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Page 3 text:
We, the Niiiih Grade of D. s. Keith jiiiiiiii High School, 193364,
are proud to dedicate this issue to Ex'Supe'rintendent
TARRING S. DAVIS
who guided our County Schools ,in Educational Ajfaivs
for a period of thivtyfone years.
Page 2 text:
BOARD OF DIRECTORS
Robert Mcrcibben Paul R. Reynolds
William F. Sellers J - Foster Meck
William E. Barclay
Joseph C4 McKerihan
Dr. Guy S. Tippery Daniel M. Sell
David B. Getz
SUPERINTENDENT OF SCHOOLS .
ROBERT E. LARAMY
CARL E. WYHIPPLE
Dorothy V. Brubaker
Bertha S. Grazier
Anna M. Hicks
Margaret H. Lessig
IVilliam G. McClain
Martha E. McKerihan
.Ierusha E. Myers
Anna S. Swope
Galen M. Bittner
C. Ross Campbell
Laurene E. Cassady
N. Blanche Graham
IYalter S. Haight
Virginia F. Pfeilfer
Louis .I. Burrows
Angela C Deliarher
A. Elizabeth Fetterly
Nell M. Filler
lsahel M. Graham
Thelma E. Greene
Edith M. Hewitt
Harriet M. Salter
Charles W. Yonada
Martha J. IVilson
Flora H. Colvin
Mary E. Detwiler
Howard R. Snyder
Eleanor E. IYiIson
Ella G. Rourke
ART DEPARTMENT '
Lydia M. ' King
Ethel AM. Vonada
D. . Pauli Smay
Margaret E. Farwell
M. Elizabeth Strong
Nellie M. Boyer
Gertrude N. Goodman
Margaret P. Hall
Florence E. Miller
Elmira B. Russell
Frederick L. Davis
George W. Moatz
Edgar M. Clark
Charles S. Fleck I
A. Eugene Horton
Reba L. Skyles
Page 4 text:
KEITH JUNIOR HIGH DSK
D. S. Keith Junior High School
Vol. IV May 25, 1934 No. V
Editor-in-Chief . . . Andrew Ritter
Ninth Grade Pupils
William G. McClain . . . English
Margaret H. Lessig . . . English
Dorothy V. Brubaker . . English
Ethel Vonada . . .
Paul Smay . ....
This year the one-hundredth anni-
versary of free education is being cele-
brated throughout our State. These
hundred years have been a century of
progress. To view a school of then and
now would be to see greatly contrasting
The early school houses were crude,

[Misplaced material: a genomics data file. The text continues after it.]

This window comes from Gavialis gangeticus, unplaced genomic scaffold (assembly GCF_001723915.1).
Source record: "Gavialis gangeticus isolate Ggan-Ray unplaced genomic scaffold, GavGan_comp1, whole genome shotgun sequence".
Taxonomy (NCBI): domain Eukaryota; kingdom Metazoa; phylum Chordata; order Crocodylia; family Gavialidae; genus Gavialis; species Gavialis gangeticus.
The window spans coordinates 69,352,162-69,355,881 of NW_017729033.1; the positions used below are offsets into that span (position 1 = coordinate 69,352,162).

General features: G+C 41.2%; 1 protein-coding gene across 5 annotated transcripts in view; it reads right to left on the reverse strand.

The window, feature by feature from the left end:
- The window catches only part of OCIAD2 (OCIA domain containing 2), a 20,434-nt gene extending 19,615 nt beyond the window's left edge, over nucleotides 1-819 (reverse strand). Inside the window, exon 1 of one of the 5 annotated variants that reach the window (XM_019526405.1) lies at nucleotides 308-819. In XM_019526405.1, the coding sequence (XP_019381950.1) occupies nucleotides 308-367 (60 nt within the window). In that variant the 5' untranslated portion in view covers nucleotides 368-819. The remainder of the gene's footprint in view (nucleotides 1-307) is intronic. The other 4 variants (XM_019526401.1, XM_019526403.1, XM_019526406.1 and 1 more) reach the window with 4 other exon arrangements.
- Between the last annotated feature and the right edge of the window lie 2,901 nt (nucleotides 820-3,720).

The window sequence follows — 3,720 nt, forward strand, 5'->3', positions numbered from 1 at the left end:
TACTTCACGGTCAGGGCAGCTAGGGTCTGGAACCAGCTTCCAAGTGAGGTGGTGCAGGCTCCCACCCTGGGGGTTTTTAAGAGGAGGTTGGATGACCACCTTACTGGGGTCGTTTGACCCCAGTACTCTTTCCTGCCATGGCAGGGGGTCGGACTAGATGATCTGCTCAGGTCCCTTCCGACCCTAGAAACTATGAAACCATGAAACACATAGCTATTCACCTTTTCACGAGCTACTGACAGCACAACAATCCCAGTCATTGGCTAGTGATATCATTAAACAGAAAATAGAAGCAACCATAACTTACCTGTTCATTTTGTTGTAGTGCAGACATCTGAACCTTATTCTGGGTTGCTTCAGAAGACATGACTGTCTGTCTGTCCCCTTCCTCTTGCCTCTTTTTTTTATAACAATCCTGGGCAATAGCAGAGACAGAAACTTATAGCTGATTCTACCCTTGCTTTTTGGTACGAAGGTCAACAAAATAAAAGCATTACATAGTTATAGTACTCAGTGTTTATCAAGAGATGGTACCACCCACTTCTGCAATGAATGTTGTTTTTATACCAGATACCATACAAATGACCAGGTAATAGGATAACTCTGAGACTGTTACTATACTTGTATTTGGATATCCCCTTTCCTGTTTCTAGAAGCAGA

uncomfortable, poorly heated and lighted.
They were very different from the modern
schools with their up-to-date equipment
including gymnasiums, libraries, and
cafeterias. The teachers were barely
removed from illiteracy, and school was
attended only two or three months in a
Much opposition rose against free edu-
cation. Religious denominations were of
the opinion that education should be
closely tied up with religious instructions.
Others argued that education for the
masses was dangerous.
Hope for the new order seemed lost
when Thaddeus Stevens, rising in defense
of his cherished ideas, turned the tide,
and free education was saved.
It took a great many years to bring
us a fully equipped school such as our
own Keith Junior High School, but we
who are leaving it now, after three happy
years of enjoying its many advantages,
are grateful to those who, years ago,
helped to pave the way.
The end has come to this, as it must to
all things, for only through endings are
new beginnings made possible. It is the
fate of man that he can never rest. It is
the fate of life that it must ever change.
But as the dropping leaves of Autumn
give to us the promise of the new awaken-
ing, so the closing leaves of text books
give the certainty of new advancement.